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The philosophy of aesthetics is a human phenomenon that spans across 4 basic disciplines including imitationalism, formalism, instrumentalism, and emotionalism. Although many might consider this subject matter to be somewhat immaterial, the psychology behind aesthetics, as it pertains to our automotive desires, continually weaves and shapes an interesting path by which we perceive the world around us and our set of wheels, or vice versa. To the layman, aesthetics as it was interpreted after the late 19th century, was simply referred to as the beauty surrounding virtually anything the human mind could interpret and judge.

Yes, you heard that correctly. Regardless of whether we choose to believe it, the human race has an irrepressible need to judge and assess people, places, and things. As such, this branch of philosophy is arguably one of the most highly debatable.

It wasn't until the late 19th century that aesthetics took on a more scientific formulation when a German philosopher, Immanuel Kant (1724-1804) condensed the art form into one focal point that captures the essence of modern aesthetics as we know it "It is our faculty of judgment that enables us to have experience of beauty and grasp those experiences as part of an ordered, natural world with purpose."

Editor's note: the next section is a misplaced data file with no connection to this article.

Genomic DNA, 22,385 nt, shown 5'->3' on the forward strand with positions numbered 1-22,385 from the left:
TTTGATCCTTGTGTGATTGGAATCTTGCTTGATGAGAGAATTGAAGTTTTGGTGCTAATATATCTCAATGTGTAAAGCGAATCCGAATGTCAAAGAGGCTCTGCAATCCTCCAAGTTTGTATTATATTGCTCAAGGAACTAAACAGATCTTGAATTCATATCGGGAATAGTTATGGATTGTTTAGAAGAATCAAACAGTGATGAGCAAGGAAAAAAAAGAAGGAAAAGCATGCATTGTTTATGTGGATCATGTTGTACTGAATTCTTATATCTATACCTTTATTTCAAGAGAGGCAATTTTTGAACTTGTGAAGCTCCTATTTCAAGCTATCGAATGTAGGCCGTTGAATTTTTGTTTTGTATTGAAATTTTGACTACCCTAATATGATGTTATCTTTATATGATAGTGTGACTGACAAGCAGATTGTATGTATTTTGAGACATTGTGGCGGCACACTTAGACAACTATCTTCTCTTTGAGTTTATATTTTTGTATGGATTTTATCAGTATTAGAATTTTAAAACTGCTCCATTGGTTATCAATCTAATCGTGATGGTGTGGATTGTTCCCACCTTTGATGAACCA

The subsect which serves the most relevance within the world of automotive restoration would be that of emotionalism. The central element to that of emotionalism is that "a piece of art is the vivid communication of moods, feelings, and ideas." Of course, there's a strong correlation that can be drawn between this theory and how we experience ourselves in and out of our own set of wheels.

More importantly, everything that the human species exposes themselves to in this world is entirely subjective. As soon as the human race gives birth to a new invention or thing, one of the first things we do is assess its worthiness against something similar.

As the automotive world continues to progress, the more confusing it becomes to our psyche. How does X, Y, or Z model compare to its counterpart? How does its successor differ in design against last year's design? What intuitive driving features have been changed? What has remained the same? What's different?

As a prime example, one might be drawn to a 1968 Aston Martin DBS, while someone else might consider anathema to the same make and model. Admittingly, I've never expressed a profound love for any make and model, but rather the objectivity of a particular vehicle's appearance. Much like that of any other professional restoration, the final product is entirely predicated on the summation of all its parts.